5 Things To Remember If You Suffer From Depression

In a world that forces you to be “strong” and “brave,” being depressed might make you feel weak. In a society that tells you “it’s all in your head,” depression can get frustrating and isolating. Despite the countless television shows, ad campaigns, and support groups that address depression, there is still social stigma and judgment around the mental health condition. Whether you are a silent sufferer or on your path to recovery, here are a few things you shouldn’t forget.

Things To Keep In Mind If You Suffer From Depression

1. You Are Not Alone

Read up on other people's struggles to feel less lonely.


Major depressive disorder affects 14.8 million adults in America. One in eight adolescents have clinical depression and six million people are diagnosed with late life depression.1 From young to old, depression affects the best of us. And it might make you feel lonely. But, it’s important to remind yourself that you aren’t the only one going through this.

When you hit that low, read about people who suffer from depression. A lot of celebrities who lead seemingly “happy” lives have spoken up about going through anxiety, mood swings, and other challenges. A few bloggers online talk about their daily struggles with depression as well. While you may still feel low, reading about others and their struggle could help feel a little less lonely.


2. It Can, And Will, Get Better

Exercise, medication, psychotherapy and support groups help battle depression.

On the days that you just can’t get out of bed, depression might feel like a permanent companion. But as corny this might sound, it will get better. In fact, 80 percent of the people who are treated for depression show improvement in their symptoms in about 4–6 weeks. This involves medication, psychotherapy, and attending support groups.2


Exercise can help with depression and its symptoms as well. Studies show that regular exercise, whether aerobic or resistance training, is effective in reducing the symptoms of depression. Although there is no recommended dosage of exercise, it is important to find what works for you and stick with it.3

Living with depression doesn’t mean that you will never be happy. Remind yourself of how far you’ve come and all the good times you’ve had so far. You’re constantly beating depression, even if you’ve only smiled at something as “silly” as a cat meme all day. Always remember to celebrate the little things.


3. It Is Okay To Not Be Okay

Take a day off when you need it and don't judge yourself.

With all the societal pressure to be “strong” and all the stigma around being emotional, going through depression might feel like something you should hide. But there is no shame in feeling weak or broken. Going through a mental illness is the same as having the flu or a broken arm. Most people who go through depression feel judged, labeled, and rejected by those around them. Social media’s world of perfection and happy faces doesn’t help either.4 This sense of being judged prevents two out of three people from actively seeking help for depression.5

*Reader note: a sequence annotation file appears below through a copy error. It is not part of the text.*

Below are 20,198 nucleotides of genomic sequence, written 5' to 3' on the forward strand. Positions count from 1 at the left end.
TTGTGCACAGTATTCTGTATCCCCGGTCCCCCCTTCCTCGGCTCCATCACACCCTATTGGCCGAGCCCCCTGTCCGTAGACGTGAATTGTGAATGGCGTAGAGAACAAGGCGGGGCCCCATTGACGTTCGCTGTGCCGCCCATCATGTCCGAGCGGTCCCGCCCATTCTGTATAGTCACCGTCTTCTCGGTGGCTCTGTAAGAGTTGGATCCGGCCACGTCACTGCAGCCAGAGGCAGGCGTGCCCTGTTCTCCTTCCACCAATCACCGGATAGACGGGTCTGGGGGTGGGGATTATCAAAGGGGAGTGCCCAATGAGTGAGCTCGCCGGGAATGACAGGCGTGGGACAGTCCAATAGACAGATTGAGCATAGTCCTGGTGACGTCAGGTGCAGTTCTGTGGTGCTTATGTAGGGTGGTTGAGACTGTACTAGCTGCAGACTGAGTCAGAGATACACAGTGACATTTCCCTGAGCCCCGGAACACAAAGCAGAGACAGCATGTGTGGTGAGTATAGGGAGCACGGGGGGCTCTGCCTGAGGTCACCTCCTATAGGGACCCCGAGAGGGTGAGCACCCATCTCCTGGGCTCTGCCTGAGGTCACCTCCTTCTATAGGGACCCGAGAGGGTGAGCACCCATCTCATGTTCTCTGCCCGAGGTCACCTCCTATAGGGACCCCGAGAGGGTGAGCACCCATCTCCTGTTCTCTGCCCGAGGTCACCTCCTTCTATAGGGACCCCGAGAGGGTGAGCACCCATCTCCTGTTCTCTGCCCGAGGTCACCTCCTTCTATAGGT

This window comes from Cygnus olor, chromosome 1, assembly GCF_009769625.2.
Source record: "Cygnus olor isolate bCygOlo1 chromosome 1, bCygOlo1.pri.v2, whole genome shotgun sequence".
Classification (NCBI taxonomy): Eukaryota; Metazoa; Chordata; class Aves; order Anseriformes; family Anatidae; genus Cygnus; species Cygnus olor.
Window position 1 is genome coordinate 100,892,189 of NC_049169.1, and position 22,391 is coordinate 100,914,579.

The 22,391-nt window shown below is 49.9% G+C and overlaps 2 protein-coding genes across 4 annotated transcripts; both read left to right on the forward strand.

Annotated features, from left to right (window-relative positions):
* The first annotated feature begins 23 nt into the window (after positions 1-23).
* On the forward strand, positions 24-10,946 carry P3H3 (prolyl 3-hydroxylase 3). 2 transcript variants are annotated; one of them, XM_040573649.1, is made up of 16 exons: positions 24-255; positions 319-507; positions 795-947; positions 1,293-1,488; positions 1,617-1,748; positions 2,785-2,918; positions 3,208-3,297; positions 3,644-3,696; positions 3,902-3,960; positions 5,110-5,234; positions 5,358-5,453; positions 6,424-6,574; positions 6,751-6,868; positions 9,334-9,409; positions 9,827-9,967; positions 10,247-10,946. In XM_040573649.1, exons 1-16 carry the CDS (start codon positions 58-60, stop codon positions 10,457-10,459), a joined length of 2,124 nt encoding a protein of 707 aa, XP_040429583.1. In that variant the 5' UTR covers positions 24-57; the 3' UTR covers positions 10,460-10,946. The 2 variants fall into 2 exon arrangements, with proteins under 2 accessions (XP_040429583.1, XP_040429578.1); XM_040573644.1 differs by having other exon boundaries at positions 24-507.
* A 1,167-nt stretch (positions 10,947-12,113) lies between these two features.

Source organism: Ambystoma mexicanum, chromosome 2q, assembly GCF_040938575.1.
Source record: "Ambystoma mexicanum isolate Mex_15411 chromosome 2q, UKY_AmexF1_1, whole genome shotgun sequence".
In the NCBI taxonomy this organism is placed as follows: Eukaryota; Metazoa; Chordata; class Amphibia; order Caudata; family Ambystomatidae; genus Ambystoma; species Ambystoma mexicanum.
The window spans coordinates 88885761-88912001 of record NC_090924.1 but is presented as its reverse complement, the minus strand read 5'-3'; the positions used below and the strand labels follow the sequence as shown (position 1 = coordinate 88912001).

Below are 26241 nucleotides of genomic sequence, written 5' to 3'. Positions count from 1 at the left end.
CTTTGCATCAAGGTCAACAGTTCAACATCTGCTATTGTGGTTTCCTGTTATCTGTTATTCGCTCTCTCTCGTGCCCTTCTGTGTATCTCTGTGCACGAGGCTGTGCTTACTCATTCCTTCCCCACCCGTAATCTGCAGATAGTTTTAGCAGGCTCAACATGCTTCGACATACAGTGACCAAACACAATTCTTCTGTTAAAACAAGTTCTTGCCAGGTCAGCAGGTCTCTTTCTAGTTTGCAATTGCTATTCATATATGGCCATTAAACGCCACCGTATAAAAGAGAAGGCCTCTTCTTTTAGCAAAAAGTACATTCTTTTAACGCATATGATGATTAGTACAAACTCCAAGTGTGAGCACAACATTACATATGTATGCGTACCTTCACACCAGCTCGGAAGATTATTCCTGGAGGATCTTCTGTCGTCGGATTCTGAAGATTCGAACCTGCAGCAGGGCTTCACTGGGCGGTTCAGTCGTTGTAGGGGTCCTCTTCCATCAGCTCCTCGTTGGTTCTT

So if you feel like you can’t work on a certain day, don’t hesitate to take a day off. And, if you feel like crying out loud, don’t stop yourself from doing so. Just remember to seek help and work on depression.

4. Depression Doesn’t Define You

Understand that depression symptoms don't make up your personality


Depression makes it difficult not to judge yourself. It also makes it difficult to imagine a life where you aren’t battling a mental health condition. But it’s important to constantly tell yourself that the whirlwind of emotions – guilt, anxiety, irritability, loneliness, and lack of interest in anything – don’t define you. Always pay attention to what triggers the depression. Understand what depression is to you and what it does to you. This will help you accept those bouts of sadness without feeling like there’s something wrong with you.

Depression can be caused by anything from faulty mood regulation by the brain, genetic vulnerability, stressful life events, and medical problems to certain medicines you might be taking.6 Find that balance between knowing the external triggers and causes of depression and accepting it for what it is. It will help you feel much better.


5. Reach Out To A Friend Or Family

Reach out and seek help from a professional or a loved one

Whether it is a friend, a family member, or someone you meet often at a park, don’t hesitate to reach out. While you might want to be strong and handle things yourself, asking for help takes courage. Talking about depression will help you understand what you are going through and make you feel better.

Depression can make you feel unloved. Talking to someone will help you feel loved and cared for. Who knows, you might find someone who is also going through depression and didn’t have the courage to speak up. And if you’d rather not speak to someone you know, there are always professionals who will help you.

Depression can be difficult to live with. It also often makes us lose sight of ourselves, our goals, and our passions. Fortunately, there are resources available to effectively deal with depression. While you seek treatment, don’t forget to pat yourself on the back for not letting depression get the better of you.